As the abrupt chill of the outside air entered through the open door, he heard his mother yell, “Have a good day!” David nodded and shut the door behind him. He zipped his jacket higher and stuffed his hands into his jeans pockets. The sun’s rays had only just begun to peak over the horizon on this winter morning. Taking a deep breath, David walked down the pathway. He found his steps quickening as he went. After what seemed like a longer distance than yesterday, David finally reached the bus stop. When he approached the group of shivering adolescents, David caught a glimpse of her. The girl’s brown hair was tucked beneath a scarf and earmuffs, but he still recognized her. He approached her from behind. She must have heard him coming, or at least felt his sudden presence, because she turned before he reached her. She smiled, her green eyes warm.
David smiled at her and pulled her into his embrace. “Hey, Madison. Stayin’ warm?”
“Barely,” she said with a laugh.
When the “yellow limousine” arrived, the students hurried through the door. David followed Madison down the small aisle until they came to a familiar group. Madison plopped down on the seat in front of Richard and Charlie. David sat next to her, his back to the two boys. Richard leaned forward, hanging his arms over the seat. “What’s up, David?”
David shrugged. “Not much.”
“You ready for Ms. Kawalsky’s test today?”
David shrugged. He didn’t want to think about tests. It still stung when he recalled the biology midterm he’d bombed the previous week. Fifteen percent of his grade washed down the toilet. Truth is, he hadn’t even thought about Kawalsky’s English test—not enough to study, that is. He could hear his parents’ angry voices when they saw his progress-report card. They were going to ask why his A’s were slipping to B’s and his B’s were slipping to C’s. He couldn’t just say that it was high school drama, that wouldn’t make them happy. Not with all the 60 Minutes stories about kids getting high and participating in promiscuous acts. No, they would stress that it had to be something else. For a moment, he wished he had Charlie’s folks. They threw a party every time they didn’t see a D on his paper. They’d lose their minds if they saw a B on his report card.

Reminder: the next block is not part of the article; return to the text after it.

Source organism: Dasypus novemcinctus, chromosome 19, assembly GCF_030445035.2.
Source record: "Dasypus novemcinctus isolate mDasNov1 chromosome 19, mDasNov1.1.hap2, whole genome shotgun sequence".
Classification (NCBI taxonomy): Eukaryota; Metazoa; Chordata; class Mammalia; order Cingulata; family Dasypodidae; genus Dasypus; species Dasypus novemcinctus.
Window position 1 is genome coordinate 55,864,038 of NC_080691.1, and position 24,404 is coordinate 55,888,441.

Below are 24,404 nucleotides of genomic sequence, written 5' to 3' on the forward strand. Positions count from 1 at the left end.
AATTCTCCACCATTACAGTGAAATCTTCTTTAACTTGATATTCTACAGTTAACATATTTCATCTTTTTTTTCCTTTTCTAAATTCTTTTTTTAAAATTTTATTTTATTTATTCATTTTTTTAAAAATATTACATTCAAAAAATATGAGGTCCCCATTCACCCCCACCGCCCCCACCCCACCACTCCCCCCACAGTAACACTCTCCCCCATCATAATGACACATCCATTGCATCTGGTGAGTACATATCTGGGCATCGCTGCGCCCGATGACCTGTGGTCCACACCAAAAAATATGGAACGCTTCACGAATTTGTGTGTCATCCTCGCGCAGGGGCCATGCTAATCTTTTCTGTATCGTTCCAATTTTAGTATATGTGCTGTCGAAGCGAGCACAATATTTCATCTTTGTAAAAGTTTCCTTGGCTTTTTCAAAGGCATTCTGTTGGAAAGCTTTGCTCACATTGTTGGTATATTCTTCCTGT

His friends’ chatter disappeared into the static noise of every other group of voices on the bus. He just had to get through one more day. Today was Friday. Everything would be better if he could just get through the next eight hours. The bus soon pulled in front of the two story building they called the torture prison.
David passed through the first few hours with only minimal participation. He couldn’t help but watch the arms on the clock move ever so slowly. Before he knew it, he was in third period failing yet another test. David handed in his pathetic attempt at Multiple Guess and slid into his tiny desk. Why did teachers insist on harassing their students? They expected kids to enjoy school, and yet they seemed to find every way possible to punish everyone who showed up. Perhaps it was some endless cycle of retribution.
David stared out the permanently closed window at the trees in the visitor’s parking lot. Their branches rocked back and forth, shaken by the invisible hand of the wind. He thought about many things that didn’t relate to school. Some things were mindless attempts to fill the time. But these thoughts were the most dangerous. They lead to bigger issues for which he had no answers. The more he thought, the more his heart began to race with fear of unknown outcomes. Then, something made him awake from his thought-filled dream. It was a small kid with glasses sitting at the desk closest to the teacher.
His squeaky, I’m-smarter-than-you voice cut through David’s thoughts like a chainsaw. “How can I actually believe Othello, while being a strong military leader, would leave this great weakness to be exploited by Iago? It’s not logical.”
David blurted, “It’s perfectly logical.”
There was a long silence as everyone became aware of David’s sudden presence. Even the teacher seemed a little shocked at his contribution.
The boy pivoted in his seat, his blue eyes magnified by his glasses. “Have you even read the play?”
“Have you even hit puberty?” David shot back.